Bemoaning the fact that few people know of Bertha von Suttner, and noting that the Centenary of the Peace Palace (August 28, 2013) provided an opportune time to develop an educational project that is focused on this important woman, the idea for the Bertha von Suttner project was born. Dr. Peter van den Dungen (Bradford, UK), an expert on peace history, joined the project shortly after its inception.
The Bertha von Suttner Project began as an endeavor of "Piece of the Palace", a constellation of activities that celebrated of the centenary of the Peace Palace. Since then, it has become an initiative of the Peace Palace Library and the Peace through Education Fund at Central Michigan University. In 2014, The Bertha von Suttner Project organized its first "Master Class" on Bertha von Suttner in commemoration of the centenary of her death and participated in commemorative activities in Bertha's home town of Vienna, Austria. Bertha died on June 21, 1914. The Bertha von Suttner Master Classes were also held in 2015 and 2016.
For more information about the Bertha von Suttner project, contact us here.
Hope Elizabeth May is a Professor of Philosophy at Central Michigan University in Mt. Pleasant, Michigan. After receiving her Ph.D. in philosophy, she entered law school. There, she was exposed to international law and learned about the International Criminal Court. Moved by the philosophical implications of the International Criminal Court (ICC), the ICC became her honeymoon destination. Accordingly, she visited the court with her husband, Dr. Jeffrey Wigand, where they sat on the trial of Germain Katanga. Shortly thereafter she began bringing her students to The Hague. In 2011, she was a Visiting Professional in the Office of the Prosecutor of the ICC. Currently, she serves on the Board of Directors for the International Criminal Court Student Network, the Global Institute for the Prevention of Aggression, the International Criminal Court Moot Court Competition and the Council of Korean Studies. She is passionate about connecting the history of "The Hague Tradition" with the ICC, and has organized several international events to that end including "A Grotian Moment", "Piece of the Palace", "Pro Concordia Labor" and "Forward Into Light"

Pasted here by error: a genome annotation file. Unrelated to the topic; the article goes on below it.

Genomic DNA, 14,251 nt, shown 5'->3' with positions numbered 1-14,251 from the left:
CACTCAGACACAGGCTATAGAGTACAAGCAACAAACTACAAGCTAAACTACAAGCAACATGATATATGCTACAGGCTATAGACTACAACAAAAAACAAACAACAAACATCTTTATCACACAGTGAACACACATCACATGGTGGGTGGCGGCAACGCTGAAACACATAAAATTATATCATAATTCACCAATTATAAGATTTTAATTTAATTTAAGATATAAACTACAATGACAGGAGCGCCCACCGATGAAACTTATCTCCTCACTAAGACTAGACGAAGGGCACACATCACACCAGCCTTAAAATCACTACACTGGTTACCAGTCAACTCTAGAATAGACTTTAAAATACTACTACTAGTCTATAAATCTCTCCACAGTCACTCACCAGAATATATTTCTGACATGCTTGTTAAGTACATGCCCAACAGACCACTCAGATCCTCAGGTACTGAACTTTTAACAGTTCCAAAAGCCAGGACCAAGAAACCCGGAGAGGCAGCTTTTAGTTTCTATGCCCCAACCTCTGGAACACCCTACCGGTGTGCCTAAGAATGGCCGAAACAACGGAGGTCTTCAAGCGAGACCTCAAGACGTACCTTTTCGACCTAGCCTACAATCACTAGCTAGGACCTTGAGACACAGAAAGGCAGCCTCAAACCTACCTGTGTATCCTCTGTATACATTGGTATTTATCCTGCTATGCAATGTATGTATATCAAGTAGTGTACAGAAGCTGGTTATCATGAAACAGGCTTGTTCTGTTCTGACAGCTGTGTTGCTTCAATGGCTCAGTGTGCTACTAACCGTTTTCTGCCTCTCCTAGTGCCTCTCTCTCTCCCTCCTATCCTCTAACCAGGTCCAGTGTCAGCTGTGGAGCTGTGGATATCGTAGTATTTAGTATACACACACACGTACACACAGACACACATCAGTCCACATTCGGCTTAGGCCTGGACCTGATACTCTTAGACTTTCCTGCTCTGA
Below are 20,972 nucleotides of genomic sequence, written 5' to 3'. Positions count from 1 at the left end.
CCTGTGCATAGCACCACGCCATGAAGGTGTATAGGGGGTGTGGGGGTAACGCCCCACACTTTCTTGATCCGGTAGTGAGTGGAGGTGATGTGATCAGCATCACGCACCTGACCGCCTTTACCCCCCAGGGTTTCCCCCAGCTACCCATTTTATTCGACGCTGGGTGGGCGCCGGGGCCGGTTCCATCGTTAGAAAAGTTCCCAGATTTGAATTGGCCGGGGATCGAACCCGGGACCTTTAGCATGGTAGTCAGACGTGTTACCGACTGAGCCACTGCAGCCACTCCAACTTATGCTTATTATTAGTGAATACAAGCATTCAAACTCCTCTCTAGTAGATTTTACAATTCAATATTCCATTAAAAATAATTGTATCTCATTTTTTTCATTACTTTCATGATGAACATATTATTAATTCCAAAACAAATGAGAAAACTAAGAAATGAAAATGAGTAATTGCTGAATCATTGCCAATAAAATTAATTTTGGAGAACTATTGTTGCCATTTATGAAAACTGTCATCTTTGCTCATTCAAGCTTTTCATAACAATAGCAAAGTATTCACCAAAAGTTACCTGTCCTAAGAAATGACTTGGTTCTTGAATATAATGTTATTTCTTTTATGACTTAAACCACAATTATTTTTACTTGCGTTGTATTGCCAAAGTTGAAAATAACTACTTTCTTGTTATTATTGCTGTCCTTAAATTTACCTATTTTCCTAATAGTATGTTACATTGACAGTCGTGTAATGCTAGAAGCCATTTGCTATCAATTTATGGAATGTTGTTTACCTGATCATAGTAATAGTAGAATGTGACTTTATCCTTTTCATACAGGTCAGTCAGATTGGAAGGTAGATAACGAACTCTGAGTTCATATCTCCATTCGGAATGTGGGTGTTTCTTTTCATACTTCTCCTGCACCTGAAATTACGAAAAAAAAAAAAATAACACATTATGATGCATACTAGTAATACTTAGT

Hope May introducing 2011 Nobel Peace Prize Laureate Leymah Gbowee at the official Centenary of the Peace Palace on August 28, 2013. Gbowee unveiled a bust of Bertha von Suttner crafted by Judith Pfaeltzer (far left). To watch the unveiling, click here.
One of the world's leading experts on the history of peace, non-violence, and the Nobel Peace Prize, Dr. van Den Dungen was born in Holland and has taught for many years in the world's largest department of peace studies in Bradford, England.
He founded and heads the International Network of Museums for Peace (INMP) which has held conferences in the European Peace University in Stadtschlaining (Austria), Osaka and Kyoto (Japan), Diksmuide (Belgium) and Guernica (Spain) and other member countries.
INMP is a worldwide network of peace museums, peace gardens and other peace related sites, centres and institutions that share in the same desire to build a global culture of peace.